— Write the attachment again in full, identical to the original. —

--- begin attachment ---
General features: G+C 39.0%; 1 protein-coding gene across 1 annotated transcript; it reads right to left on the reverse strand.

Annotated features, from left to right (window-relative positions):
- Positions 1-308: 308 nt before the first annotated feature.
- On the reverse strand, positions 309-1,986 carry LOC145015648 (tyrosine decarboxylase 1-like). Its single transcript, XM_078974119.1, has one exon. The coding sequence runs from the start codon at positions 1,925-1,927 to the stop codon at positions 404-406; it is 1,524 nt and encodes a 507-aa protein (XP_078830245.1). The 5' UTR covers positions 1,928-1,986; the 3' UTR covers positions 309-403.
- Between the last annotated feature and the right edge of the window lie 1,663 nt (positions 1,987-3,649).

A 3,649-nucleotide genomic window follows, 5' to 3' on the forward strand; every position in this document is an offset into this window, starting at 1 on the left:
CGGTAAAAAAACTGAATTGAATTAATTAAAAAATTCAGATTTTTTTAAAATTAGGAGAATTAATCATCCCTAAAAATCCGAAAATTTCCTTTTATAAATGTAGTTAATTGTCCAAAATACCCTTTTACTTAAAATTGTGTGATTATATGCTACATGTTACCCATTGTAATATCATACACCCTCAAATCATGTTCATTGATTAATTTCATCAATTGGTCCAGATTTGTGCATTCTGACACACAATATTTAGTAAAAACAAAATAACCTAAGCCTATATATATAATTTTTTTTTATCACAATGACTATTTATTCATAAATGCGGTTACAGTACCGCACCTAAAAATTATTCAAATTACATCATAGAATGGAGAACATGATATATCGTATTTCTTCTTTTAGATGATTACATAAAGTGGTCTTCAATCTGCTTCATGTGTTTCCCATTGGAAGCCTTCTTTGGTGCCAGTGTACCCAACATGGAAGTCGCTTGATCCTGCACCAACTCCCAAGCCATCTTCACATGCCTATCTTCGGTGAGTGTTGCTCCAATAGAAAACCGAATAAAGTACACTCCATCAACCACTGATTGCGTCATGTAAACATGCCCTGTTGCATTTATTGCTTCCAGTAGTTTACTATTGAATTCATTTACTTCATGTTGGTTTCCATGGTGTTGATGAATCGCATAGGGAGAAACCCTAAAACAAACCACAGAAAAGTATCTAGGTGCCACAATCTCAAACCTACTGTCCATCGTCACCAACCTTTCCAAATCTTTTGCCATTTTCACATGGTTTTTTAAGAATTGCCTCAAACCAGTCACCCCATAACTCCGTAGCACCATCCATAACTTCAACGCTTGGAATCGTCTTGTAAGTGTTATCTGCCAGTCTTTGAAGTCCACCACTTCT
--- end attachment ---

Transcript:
General features: G+C 39.0%; 1 protein-coding gene across 1 annotated transcript; it reads right to left on the reverse strand.

Annotated features, from left to right (window-relative positions):
- Positions 1-308: 308 nt before the first annotated feature.
- On the reverse strand, positions 309-1,986 carry LOC145015648 (tyrosine decarboxylase 1-like). Its single transcript, XM_078974119.1, has one exon. The coding sequence runs from the start codon at positions 1,925-1,927 to the stop codon at positions 404-406; it is 1,524 nt and encodes a 507-aa protein (XP_078830245.1). The 5' UTR covers positions 1,928-1,986; the 3' UTR covers positions 309-403.
- Between the last annotated feature and the right edge of the window lie 1,663 nt (positions 1,987-3,649).

A 3,649-nucleotide genomic window follows, 5' to 3' on the forward strand; every position in this document is an offset into this window, starting at 1 on the left:
CGGTAAAAAAACTGAATTGAATTAATTAAAAAATTCAGATTTTTTTAAAATTAGGAGAATTAATCATCCCTAAAAATCCGAAAATTTCCTTTTATAAATGTAGTTAATTGTCCAAAATACCCTTTTACTTAAAATTGTGTGATTATATGCTACATGTTACCCATTGTAATATCATACACCCTCAAATCATGTTCATTGATTAATTTCATCAATTGGTCCAGATTTGTGCATTCTGACACACAATATTTAGTAAAAACAAAATAACCTAAGCCTATATATATAATTTTTTTTTATCACAATGACTATTTATTCATAAATGCGGTTACAGTACCGCACCTAAAAATTATTCAAATTACATCATAGAATGGAGAACATGATATATCGTATTTCTTCTTTTAGATGATTACATAAAGTGGTCTTCAATCTGCTTCATGTGTTTCCCATTGGAAGCCTTCTTTGGTGCCAGTGTACCCAACATGGAAGTCGCTTGATCCTGCACCAACTCCCAAGCCATCTTCACATGCCTATCTTCGGTGAGTGTTGCTCCAATAGAAAACCGAATAAAGTACACTCCATCAACCACTGATTGCGTCATGTAAACATGCCCTGTTGCATTTATTGCTTCCAGTAGTTTACTATTGAATTCATTTACTTCATGTTGGTTTCCATGGTGTTGATGAATCGCATAGGGAGAAACCCTAAAACAAACCACAGAAAAGTATCTAGGTGCCACAATCTCAAACCTACTGTCCATCGTCACCAACCTTTCCAAATCTTTTGCCATTTTCACATGGTTTTTTAAGAATTGCCTCAAACCAGTCACCCCATAACTCCGTAGCACCATCCATAACTTCAACGCTTGGAATCGTCTTGTAAGTGTTATCTGCCAGTCTTTGAAGTCCACCACTTCT